4. Rena McDaniel Reply

    Thank you for writing about something that must have been so hard to go through and even harder still to write about your experiences. Beautiful, heartbreaking story Marcia.

  5. Sara Strand Reply

    Love this. I have the ultrasound of the baby I miscarried last June. I still look at it and wonder what if. I became pregnant two months after my miscarriage and I had Penelope this April. But it’s still weird to look at her and think, if I had had that baby, I would haven’t had Penelope. Not sure how I feel about that yet.

  6. Sarah Noel Reply

    This was wonderfully written – to a point I didn’t want to comment and ruin the scene your words painted. Thank you for sharing such a personal story. It made me get teary-eyed thinking of the possibility of losing a baby.

    Sarah Noel |

  7. Shann Eva Reply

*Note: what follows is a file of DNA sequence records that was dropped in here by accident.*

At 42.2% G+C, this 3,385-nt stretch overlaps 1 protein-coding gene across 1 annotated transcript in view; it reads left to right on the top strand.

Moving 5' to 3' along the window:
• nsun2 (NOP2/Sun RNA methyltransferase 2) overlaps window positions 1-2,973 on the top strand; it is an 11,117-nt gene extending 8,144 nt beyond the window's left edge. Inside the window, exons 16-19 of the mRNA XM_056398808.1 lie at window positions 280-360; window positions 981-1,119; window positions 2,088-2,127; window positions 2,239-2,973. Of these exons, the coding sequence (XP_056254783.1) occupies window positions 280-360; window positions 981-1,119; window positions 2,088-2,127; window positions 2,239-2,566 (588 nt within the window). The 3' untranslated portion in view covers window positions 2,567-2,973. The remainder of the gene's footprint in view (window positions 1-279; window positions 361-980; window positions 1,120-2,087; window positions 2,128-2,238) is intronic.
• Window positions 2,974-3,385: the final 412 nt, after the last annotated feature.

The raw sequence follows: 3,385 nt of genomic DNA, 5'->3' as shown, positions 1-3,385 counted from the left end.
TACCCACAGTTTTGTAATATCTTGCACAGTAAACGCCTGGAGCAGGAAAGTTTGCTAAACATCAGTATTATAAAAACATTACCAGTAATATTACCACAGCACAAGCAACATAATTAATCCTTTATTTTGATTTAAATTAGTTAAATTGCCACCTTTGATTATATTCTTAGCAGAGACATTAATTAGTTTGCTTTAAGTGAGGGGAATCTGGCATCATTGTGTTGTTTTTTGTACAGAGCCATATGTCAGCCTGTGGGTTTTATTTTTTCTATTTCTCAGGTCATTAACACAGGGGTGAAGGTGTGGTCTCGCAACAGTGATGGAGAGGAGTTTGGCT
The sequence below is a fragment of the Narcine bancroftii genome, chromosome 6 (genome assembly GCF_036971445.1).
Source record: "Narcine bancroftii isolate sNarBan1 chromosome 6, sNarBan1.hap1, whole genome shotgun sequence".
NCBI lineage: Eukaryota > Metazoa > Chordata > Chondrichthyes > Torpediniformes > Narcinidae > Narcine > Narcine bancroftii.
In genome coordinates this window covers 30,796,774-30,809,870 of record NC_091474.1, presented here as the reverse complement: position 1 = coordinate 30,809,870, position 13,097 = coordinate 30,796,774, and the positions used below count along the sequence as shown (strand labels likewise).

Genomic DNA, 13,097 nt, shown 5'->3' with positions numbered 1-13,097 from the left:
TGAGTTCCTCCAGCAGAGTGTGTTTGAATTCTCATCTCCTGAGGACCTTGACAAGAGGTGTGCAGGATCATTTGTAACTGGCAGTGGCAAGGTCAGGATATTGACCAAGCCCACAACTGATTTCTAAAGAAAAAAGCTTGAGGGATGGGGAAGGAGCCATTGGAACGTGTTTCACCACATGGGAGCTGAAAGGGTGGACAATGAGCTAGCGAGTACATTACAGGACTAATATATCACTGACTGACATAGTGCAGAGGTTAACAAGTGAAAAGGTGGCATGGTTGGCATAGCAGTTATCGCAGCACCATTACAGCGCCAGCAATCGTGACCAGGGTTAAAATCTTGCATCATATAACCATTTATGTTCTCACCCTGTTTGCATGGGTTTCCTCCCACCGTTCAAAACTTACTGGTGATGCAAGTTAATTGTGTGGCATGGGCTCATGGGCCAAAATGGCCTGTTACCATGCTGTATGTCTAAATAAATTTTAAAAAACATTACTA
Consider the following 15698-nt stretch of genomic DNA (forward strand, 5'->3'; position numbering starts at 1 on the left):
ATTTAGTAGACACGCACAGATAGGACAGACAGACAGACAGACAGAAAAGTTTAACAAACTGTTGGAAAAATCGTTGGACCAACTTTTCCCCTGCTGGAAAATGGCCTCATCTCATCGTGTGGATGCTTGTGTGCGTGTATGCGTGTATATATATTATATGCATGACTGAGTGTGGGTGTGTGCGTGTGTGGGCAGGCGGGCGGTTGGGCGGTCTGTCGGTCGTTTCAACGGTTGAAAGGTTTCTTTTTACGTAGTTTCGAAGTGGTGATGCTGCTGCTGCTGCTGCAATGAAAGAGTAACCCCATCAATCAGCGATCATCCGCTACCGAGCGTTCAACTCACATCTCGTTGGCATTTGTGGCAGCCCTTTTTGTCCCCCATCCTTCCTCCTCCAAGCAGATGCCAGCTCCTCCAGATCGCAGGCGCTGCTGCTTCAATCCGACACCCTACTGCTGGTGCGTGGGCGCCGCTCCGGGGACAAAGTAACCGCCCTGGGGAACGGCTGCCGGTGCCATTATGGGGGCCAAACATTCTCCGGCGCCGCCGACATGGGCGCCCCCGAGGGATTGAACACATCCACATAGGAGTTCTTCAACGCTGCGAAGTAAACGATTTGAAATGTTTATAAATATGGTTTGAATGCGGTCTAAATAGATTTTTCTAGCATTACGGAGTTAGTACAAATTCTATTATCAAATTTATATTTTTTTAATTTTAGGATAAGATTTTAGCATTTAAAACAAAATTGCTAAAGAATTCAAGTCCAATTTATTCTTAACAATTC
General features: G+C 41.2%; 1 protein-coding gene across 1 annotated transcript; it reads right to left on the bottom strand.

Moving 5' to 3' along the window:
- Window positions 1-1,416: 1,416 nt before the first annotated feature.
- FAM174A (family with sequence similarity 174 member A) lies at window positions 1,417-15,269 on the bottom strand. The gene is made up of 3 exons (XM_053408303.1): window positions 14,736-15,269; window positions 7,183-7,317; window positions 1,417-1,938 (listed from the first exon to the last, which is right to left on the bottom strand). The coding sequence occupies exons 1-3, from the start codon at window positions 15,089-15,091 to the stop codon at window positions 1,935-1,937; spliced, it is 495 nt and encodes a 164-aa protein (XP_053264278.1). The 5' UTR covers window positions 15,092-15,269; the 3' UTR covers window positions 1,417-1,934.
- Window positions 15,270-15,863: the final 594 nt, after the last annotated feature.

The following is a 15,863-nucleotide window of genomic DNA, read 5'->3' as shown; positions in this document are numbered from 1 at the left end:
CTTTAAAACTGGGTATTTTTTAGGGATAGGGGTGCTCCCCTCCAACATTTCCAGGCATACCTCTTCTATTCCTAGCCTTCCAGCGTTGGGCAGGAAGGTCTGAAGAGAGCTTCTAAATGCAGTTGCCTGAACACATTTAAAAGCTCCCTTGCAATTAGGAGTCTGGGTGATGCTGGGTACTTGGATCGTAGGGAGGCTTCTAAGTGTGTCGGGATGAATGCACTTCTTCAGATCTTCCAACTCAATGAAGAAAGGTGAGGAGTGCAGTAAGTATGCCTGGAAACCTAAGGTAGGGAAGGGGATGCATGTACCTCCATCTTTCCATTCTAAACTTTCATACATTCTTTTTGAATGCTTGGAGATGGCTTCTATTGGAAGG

This is such a beautiful and heartbreaking post. I am so sorry for the loss of your son. You will always be the mother of twins. Thank you for sharing.

  8. Cassie Reply

    Thanks for sharing such a touching story. I want you to know, as a labor and delivery nurse, those boxes are just as hard for us. But it is nice to know that they actually help. Sorry for your loss and thanks again for sharing.

    • Marcia @ Menopausal Mother Reply

      My labor & delivery nurses were AMAZING, as were the NICU nurses. So kind and caring. The entire hospital staff was so wonderful about it—they helped me more than I can say. You have an incredible job, Cassie–you see the best and I’m sure sometimes the worst, and I know those times are hard on you, too. The patients are lucky to have such a kind and compassionate nurse as you!

  9. Jen Reply

    Blessings upon you. I’m an sorry for the loss of your son but I’m glad that there is peace & comfort now.